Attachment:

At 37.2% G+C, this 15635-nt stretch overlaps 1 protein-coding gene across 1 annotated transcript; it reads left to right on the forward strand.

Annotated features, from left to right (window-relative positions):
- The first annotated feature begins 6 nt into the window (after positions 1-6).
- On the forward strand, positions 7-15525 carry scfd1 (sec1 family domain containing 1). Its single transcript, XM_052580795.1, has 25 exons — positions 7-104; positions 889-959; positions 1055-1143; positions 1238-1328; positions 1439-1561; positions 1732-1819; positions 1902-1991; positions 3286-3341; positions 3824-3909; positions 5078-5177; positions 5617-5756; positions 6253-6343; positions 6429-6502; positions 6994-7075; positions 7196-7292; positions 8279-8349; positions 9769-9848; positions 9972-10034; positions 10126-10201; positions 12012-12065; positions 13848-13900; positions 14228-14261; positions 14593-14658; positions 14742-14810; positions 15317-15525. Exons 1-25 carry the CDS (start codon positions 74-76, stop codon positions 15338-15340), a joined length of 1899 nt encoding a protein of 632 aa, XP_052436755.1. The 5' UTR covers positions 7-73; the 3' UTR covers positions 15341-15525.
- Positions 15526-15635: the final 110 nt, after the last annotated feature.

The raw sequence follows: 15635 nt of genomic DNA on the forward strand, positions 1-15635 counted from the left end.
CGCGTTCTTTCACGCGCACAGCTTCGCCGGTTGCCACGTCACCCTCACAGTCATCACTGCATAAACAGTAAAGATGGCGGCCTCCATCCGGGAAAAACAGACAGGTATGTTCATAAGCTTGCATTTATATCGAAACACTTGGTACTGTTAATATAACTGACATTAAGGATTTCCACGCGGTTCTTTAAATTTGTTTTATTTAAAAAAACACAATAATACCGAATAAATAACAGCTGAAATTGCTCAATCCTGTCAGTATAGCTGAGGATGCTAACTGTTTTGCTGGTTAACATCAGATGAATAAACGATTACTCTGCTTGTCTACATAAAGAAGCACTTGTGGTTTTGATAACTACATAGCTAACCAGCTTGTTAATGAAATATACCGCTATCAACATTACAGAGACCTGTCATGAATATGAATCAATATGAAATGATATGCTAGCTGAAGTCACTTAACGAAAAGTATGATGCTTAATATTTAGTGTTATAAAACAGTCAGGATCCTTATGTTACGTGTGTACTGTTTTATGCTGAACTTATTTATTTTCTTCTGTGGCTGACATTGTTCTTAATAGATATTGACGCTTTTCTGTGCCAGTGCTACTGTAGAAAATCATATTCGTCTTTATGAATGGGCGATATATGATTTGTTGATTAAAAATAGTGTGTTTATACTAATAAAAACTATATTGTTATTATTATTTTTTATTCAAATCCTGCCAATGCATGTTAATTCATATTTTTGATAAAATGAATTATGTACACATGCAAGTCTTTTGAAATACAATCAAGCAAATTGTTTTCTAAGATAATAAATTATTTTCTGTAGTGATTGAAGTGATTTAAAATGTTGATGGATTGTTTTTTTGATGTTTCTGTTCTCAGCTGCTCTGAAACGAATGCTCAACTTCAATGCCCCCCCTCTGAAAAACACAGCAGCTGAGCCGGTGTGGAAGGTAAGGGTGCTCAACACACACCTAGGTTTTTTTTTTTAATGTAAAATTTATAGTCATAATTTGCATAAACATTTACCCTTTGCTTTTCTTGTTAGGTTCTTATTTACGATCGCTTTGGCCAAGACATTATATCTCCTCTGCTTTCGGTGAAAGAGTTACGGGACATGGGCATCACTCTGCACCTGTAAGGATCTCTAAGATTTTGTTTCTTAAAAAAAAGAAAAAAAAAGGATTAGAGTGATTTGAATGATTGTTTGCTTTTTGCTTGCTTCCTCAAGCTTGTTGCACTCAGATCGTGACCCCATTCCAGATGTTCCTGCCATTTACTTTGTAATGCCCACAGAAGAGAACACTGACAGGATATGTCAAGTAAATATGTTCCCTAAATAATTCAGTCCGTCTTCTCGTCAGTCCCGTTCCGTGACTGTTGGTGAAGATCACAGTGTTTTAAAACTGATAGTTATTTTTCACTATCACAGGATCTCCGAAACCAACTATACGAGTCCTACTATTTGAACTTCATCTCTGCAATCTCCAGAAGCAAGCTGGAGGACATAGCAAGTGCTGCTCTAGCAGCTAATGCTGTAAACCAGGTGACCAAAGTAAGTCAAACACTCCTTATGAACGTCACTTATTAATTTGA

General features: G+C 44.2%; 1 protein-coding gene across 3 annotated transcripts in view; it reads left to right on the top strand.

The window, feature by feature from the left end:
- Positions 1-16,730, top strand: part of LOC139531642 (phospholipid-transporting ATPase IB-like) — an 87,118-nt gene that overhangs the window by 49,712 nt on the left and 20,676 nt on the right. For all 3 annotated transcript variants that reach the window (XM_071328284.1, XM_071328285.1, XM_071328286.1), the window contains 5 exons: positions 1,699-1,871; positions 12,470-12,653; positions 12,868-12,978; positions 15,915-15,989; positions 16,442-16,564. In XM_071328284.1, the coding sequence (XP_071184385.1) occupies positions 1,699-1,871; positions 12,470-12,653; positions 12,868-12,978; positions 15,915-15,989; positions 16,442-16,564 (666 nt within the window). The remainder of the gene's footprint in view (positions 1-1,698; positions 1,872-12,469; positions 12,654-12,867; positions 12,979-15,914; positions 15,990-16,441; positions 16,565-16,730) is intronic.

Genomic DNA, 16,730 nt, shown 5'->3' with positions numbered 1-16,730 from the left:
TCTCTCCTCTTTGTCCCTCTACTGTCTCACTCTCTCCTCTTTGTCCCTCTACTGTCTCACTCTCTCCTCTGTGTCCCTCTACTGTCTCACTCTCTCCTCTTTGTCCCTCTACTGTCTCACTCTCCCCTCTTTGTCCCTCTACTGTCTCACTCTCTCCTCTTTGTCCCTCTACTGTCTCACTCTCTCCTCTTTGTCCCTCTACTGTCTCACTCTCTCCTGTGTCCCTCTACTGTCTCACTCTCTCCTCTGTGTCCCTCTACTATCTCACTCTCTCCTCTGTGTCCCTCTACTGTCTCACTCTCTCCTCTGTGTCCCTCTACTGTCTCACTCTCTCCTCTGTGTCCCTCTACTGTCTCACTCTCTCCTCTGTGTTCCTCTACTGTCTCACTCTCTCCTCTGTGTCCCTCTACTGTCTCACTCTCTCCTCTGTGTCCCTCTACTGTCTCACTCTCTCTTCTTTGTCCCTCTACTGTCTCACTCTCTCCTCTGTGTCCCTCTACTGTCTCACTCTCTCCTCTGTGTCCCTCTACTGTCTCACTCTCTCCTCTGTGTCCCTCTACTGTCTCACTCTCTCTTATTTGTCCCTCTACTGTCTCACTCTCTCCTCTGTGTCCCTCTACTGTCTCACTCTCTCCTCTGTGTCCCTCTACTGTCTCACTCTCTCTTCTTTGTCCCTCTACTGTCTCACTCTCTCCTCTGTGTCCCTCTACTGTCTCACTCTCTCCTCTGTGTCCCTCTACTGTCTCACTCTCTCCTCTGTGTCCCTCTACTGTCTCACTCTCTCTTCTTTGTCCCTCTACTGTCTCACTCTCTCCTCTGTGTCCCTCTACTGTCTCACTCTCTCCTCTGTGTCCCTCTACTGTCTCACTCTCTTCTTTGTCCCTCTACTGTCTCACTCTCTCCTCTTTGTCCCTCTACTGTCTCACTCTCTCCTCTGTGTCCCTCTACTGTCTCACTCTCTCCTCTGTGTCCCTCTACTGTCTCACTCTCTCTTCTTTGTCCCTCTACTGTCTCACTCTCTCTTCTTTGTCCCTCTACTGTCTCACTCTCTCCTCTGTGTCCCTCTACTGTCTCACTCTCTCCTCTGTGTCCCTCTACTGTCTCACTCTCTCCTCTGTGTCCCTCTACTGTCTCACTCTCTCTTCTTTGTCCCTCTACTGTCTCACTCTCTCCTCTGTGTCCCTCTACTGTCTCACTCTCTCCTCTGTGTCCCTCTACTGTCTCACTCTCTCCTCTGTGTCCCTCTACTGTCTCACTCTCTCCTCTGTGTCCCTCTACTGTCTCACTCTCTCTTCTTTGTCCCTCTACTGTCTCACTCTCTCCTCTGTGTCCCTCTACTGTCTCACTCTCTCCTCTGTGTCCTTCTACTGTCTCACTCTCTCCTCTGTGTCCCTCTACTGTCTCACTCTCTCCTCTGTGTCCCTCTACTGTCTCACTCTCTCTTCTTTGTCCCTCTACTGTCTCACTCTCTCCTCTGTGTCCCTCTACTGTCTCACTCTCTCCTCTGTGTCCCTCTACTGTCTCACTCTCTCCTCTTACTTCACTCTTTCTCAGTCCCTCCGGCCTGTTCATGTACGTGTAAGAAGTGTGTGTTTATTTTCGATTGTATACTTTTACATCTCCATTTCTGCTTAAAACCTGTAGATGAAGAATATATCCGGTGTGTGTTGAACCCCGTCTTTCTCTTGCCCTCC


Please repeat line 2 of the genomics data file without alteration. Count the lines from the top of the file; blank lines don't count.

Annotated features, from left to right (window-relative positions):